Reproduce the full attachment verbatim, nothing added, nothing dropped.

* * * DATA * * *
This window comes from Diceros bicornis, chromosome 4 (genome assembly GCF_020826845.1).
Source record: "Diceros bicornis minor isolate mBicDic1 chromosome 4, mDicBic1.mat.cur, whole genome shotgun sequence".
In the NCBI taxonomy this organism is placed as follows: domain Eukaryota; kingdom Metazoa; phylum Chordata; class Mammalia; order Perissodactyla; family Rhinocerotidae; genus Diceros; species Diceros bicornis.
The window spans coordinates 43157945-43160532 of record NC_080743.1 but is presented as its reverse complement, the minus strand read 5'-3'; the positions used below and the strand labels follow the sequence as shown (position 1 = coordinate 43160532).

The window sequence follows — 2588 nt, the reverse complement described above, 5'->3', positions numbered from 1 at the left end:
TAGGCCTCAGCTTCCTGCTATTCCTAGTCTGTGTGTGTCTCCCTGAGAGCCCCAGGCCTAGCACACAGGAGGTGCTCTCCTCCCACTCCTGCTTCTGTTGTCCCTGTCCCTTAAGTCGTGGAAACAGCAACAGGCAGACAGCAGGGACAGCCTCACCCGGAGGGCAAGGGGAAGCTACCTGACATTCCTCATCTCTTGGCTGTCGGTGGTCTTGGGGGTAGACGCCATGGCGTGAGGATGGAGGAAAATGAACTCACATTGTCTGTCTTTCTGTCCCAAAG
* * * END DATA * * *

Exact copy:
This window comes from Diceros bicornis, chromosome 4 (genome assembly GCF_020826845.1).
Source record: "Diceros bicornis minor isolate mBicDic1 chromosome 4, mDicBic1.mat.cur, whole genome shotgun sequence".
In the NCBI taxonomy this organism is placed as follows: domain Eukaryota; kingdom Metazoa; phylum Chordata; class Mammalia; order Perissodactyla; family Rhinocerotidae; genus Diceros; species Diceros bicornis.
The window spans coordinates 43157945-43160532 of record NC_080743.1 but is presented as its reverse complement, the minus strand read 5'-3'; the positions used below and the strand labels follow the sequence as shown (position 1 = coordinate 43160532).

The window sequence follows — 2588 nt, the reverse complement described above, 5'->3', positions numbered from 1 at the left end:
TAGGCCTCAGCTTCCTGCTATTCCTAGTCTGTGTGTGTCTCCCTGAGAGCCCCAGGCCTAGCACACAGGAGGTGCTCTCCTCCCACTCCTGCTTCTGTTGTCCCTGTCCCTTAAGTCGTGGAAACAGCAACAGGCAGACAGCAGGGACAGCCTCACCCGGAGGGCAAGGGGAAGCTACCTGACATTCCTCATCTCTTGGCTGTCGGTGGTCTTGGGGGTAGACGCCATGGCGTGAGGATGGAGGAAAATGAACTCACATTGTCTGTCTTTCTGTCCCAAAG